observations and opinion
There are a million songs (I actually counted) about having one’s heart broken. In the great ones, we have to presume the tune springs from a real life event – how else could the lyricist capture the pain so well? In some cases we don’t have to presume: the true story of the song is known to us.
Eric Clapton was a close friend of Beatle George Harrison. Harrison had married Patti Boyd (a cute extra in A Hard Day’s Night, actually) but things got rocky. Eric tried to be a friend to them both and as he sings in “Layla”
Tried to give you consolation…but like a fool, I fell in love with you.
I think it’s the greatest of the genre.
The End of the World
The lyrics to this aching little song were composed by 14 year old Sylvia Dee, on the death of her father. Years later Dee shared the lyrics with Arthur Kent, who produced a simple tune. Somehow the song, as performed by Skeeter Davis in the 1960s, became a plaintive and perfect statement of how impossible life feels in the well of grief.
The loss of a parent may be overwhelming, but the loss of a child simply re-sets the world on a new axis.
As a very young woman, Joni Mitchell became pregnant out of wedlock. She gave the baby up for adoption, a decision she writes about in coded verse in her lovely “Little Green.” This very sad story turned around decades later, when Mitchell and her grown daughter were reunited and developed a strong friendship.
My daughter, who knows these things, says Ed Sheeran penned this tune about his famous girlfriend Ellie Goulding. Not flattering about Goulding. The song has the dry, detached air of 21st century heartbreak.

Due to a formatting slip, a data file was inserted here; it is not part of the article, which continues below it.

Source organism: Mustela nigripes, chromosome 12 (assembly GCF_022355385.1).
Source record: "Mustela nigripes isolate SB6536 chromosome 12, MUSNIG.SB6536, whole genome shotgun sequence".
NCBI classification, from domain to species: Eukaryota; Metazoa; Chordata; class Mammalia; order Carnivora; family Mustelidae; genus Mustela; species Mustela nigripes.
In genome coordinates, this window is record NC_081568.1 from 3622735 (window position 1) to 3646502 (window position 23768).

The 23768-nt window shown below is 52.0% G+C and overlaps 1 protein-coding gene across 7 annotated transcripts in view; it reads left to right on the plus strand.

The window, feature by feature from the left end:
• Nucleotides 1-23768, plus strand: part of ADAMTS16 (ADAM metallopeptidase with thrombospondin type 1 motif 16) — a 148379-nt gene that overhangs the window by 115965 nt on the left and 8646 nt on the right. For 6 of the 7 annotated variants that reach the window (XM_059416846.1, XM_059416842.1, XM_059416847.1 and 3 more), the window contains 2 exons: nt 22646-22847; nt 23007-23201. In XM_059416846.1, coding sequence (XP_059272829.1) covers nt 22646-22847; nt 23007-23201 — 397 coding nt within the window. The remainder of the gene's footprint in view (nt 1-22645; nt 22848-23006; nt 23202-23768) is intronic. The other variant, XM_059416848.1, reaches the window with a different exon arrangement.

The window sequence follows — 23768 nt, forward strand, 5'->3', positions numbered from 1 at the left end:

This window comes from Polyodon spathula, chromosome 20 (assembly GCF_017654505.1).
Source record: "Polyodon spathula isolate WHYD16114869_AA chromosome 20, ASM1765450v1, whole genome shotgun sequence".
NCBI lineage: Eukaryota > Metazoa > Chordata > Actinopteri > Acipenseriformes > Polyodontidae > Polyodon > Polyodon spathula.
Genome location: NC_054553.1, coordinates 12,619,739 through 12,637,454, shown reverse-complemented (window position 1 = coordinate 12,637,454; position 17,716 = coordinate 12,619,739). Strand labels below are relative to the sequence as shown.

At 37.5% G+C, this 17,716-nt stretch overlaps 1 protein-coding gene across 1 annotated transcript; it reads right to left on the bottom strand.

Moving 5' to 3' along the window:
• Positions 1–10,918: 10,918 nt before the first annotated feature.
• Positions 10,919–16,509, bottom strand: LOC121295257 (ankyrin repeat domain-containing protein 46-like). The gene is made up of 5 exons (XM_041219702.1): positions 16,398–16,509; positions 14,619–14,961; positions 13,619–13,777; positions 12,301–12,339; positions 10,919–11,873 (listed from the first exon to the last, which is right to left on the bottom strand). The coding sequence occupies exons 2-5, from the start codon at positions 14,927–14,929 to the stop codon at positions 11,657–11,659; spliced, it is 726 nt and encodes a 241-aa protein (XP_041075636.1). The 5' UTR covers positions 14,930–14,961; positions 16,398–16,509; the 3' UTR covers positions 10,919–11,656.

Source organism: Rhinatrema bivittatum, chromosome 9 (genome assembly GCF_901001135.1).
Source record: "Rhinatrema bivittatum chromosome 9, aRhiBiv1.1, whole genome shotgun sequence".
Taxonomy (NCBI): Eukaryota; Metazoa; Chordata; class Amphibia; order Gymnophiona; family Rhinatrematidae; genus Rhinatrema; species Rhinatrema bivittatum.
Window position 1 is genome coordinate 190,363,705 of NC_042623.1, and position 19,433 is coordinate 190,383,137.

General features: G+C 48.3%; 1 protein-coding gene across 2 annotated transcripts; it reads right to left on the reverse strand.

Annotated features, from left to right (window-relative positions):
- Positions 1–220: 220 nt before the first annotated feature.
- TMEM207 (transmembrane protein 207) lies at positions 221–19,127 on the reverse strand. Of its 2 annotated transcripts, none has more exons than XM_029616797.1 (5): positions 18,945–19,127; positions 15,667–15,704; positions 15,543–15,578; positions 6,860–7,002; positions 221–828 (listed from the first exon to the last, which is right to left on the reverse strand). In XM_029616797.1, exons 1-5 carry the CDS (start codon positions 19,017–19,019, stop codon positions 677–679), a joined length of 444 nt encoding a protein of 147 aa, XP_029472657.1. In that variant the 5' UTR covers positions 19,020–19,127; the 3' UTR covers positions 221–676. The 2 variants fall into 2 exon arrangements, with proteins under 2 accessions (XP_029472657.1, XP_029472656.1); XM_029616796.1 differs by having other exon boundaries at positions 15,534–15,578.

Note that Ms. Goulding has recently denied this, rather vehemently.
The Heart of the Matter
“The Heart of the Matter” is about that terrible moment when you learn that the one you love, loves another. And about the relief and distance we gain from that heartbreak. Don Henley, whom I have described as a “romantic realist” wrote the lyrics with JD Souther, when both men had recently suffered break ups with their fiancées.
This Love of Mine
Go back 70 years from Ed Sheeran and you find this. The story behind the original song is lost to time (see my long ago piece on how the song may have been plagiarized) but the 1950s Sinatra recording is all about one true hopeless love: his, for Ava Gardner.
Tears in Heaven
Clapton again, years later, working through the agony of his young son’s death. Many people have learned to treat the song as sappy. In one case, I heard it sung at a wedding (completely out of context). It’s a lovely song and if you can park your baggage, listen to it again and hear a man’s dignified grief.
Goodbye to Love
This is a cheat – I don’t know whether Richard Carpenter had suffered any heartache when he wrote the first verse, or whether John Betts did either. But given Karen Carpenter’s miserable love life and self-inflicted death, the song speaks to a true and tragic loss. It became true later, which in some ways, is even more sad.